Q+A with Javid Swaby-Neavin

Voice Online talk to Oldham defender who made his professional debut against Northampton Town in the last game of the 2018/19 season.

VO: How did it feel making your debut at just 17 for Oldham? Can you remember much about how you felt, the atmosphere and your performance?

JS: Making my debut for Oldham was a surreal experience. I’d mentally prepared for it for so long. However, the reality was totally different than I could have imagined. Playing with players like George Edmundson (now at Glasgow Rangers), who I had grown to admire and being able to make a good impression to fans was something I enjoyed.

VO: You signed your first professional contract with the club last summer. How did it feel to realise your childhood ambition of becoming a professional? 

JS: Being able to sign my first professional contract was very emotional for me because of situations away from football, and the fact I was able to overcome them. I was grateful for my first professional contract – it’s testimony to the hard work I’ve been putting in. I remember telling my mum in the car and how we both were crying and laughing. For her, it’s a dream come true to know that her son is doing what he’s set out to do.

VO: You are currently on-loan at Northern Premier League team Radcliffe Borough. What are you learning and what would you say are the main differences between men’s and youth football?

JS: I’m learning how to adapt to different situations in games and getting minutes, which is crucial for my development. The main difference between men’s football and youth football is that youth football is soft, and teams play nice football, which everyone can do when they’re not pressed and there isn’t a sense of urgency. However, playing against men, it’s physical! You will get kicked!! It’s how you can deal it and other scenarios on the pitch – it’s character building.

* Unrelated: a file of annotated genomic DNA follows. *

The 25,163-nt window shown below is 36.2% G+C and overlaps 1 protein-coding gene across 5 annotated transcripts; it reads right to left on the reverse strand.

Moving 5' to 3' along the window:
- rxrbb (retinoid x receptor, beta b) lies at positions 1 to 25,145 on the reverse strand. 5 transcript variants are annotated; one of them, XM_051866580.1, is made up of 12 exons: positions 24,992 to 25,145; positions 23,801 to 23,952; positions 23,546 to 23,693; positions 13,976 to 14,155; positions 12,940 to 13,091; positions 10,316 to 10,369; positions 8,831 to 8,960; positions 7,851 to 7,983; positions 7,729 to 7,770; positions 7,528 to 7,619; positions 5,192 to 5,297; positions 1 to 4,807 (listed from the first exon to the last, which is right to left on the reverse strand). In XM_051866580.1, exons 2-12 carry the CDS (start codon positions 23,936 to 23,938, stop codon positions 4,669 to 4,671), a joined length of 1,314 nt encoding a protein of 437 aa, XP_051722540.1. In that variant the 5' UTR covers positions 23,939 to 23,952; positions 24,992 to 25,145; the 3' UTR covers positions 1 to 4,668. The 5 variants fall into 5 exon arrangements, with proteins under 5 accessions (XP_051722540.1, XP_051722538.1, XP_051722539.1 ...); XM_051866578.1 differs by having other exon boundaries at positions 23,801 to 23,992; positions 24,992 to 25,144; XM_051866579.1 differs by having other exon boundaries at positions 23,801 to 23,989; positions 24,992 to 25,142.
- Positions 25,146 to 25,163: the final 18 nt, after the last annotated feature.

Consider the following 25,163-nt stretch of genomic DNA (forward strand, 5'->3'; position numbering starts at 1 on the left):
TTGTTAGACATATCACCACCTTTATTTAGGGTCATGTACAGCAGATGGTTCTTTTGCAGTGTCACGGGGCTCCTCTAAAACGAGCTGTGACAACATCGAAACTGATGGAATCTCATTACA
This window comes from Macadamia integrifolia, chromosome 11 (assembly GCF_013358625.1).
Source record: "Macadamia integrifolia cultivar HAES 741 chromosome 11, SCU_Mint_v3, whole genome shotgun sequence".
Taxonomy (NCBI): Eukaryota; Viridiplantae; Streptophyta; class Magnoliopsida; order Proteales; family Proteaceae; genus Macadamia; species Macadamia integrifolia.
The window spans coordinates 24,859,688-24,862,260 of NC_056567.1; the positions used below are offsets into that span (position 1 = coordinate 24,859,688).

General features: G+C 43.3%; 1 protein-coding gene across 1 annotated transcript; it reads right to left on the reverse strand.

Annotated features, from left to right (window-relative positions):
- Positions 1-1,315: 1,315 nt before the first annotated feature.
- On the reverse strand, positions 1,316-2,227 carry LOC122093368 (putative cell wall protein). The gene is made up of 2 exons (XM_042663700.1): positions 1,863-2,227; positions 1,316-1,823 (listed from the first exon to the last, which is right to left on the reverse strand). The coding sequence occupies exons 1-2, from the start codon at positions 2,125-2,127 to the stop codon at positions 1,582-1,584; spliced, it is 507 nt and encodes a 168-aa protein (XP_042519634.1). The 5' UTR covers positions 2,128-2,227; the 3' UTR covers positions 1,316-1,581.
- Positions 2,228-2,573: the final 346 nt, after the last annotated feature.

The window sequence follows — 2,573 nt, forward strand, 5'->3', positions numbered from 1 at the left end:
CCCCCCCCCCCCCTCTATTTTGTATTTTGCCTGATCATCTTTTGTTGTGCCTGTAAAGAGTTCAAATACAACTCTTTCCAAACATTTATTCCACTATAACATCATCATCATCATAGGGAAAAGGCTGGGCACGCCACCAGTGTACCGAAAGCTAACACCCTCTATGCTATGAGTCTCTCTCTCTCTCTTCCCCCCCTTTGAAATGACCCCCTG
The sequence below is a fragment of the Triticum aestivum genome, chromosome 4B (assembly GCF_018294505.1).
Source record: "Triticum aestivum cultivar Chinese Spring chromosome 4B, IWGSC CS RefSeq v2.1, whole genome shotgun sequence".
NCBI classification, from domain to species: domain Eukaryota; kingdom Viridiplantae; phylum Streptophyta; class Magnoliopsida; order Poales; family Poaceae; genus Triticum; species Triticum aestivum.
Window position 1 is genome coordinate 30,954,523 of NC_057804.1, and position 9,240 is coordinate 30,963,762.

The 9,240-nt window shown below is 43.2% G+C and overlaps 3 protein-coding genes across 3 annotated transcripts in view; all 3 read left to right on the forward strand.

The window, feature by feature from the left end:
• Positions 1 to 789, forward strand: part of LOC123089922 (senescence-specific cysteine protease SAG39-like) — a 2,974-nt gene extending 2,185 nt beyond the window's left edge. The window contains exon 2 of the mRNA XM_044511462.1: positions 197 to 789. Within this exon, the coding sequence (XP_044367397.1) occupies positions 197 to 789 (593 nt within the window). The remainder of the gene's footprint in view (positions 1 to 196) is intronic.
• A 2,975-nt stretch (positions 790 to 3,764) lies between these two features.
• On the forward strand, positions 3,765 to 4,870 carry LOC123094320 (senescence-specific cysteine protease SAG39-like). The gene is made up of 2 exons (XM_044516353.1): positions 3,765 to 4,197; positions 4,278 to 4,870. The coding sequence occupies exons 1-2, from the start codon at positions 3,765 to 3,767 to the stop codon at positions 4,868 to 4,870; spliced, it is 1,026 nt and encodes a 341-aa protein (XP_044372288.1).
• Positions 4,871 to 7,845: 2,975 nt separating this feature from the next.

VO: What are you gaining from this loan experience? 

JS: I’m understanding what 3 points actually means and making winning a habit. Being coached by Jon Macken (Manager) and Frank Sinclair (Assistant Manager) has helped improved my understanding of the game as player. They’ve introduced little adjustments to my game that are making me a better player. They’ve both played at the top level with Manchester City and Chelsea and know what they are talking about.

VO: Former Chelsea and Jamaica full-back Franck Sinclair is assistant manager at Radcliffe. As a full-back yourself, has he given you any advice on how to improve your game? 

JS: Franck Sinclair comes from the same background as myself and use to coach me at Oldham. It’s easy for me to go and speak to him. Frank has taught me about having a sense of pride in defending and defending smart. As a result of the different techniques he does with the back four, it has improved my consistency in games. 

VO: What ambitions do you have in the game and where do you see yourself in the next five years? 

JS: My ambition is to influence other people from my area and to show them, there’s always an opportunity to make it far in sport, and if that opportunity arises – make the most of it. Secondly, I prefer to take it one game at a time and what will be, will be.

VO: You qualify to play for Jamaica through your parents, if the chance arose to play for the Reggae Boyz is that something you would consider? 

JS: I would love to play because for Jamaica. It would also highlight to other players from my background that there’s an opportunity for international football other than with England.

VO: What is your favourite West Indian dish?

JS: Jerk chicken and Festival. 

VO: Has the stance Raheem Sterling has taken on racism inspired you to speak out if you ever faced it?

JS: Raheem Sterling is a prime example of a great athlete who still encounters racism at the highest level. You need to be able to handle it and not to crumble under this type of verbal abuse. I’ve always been told that a lot people would love to have your opportunity to play football, so I use that to block out any abuse. Also, through the power of sport, you can inspire change which is something I hope to do.

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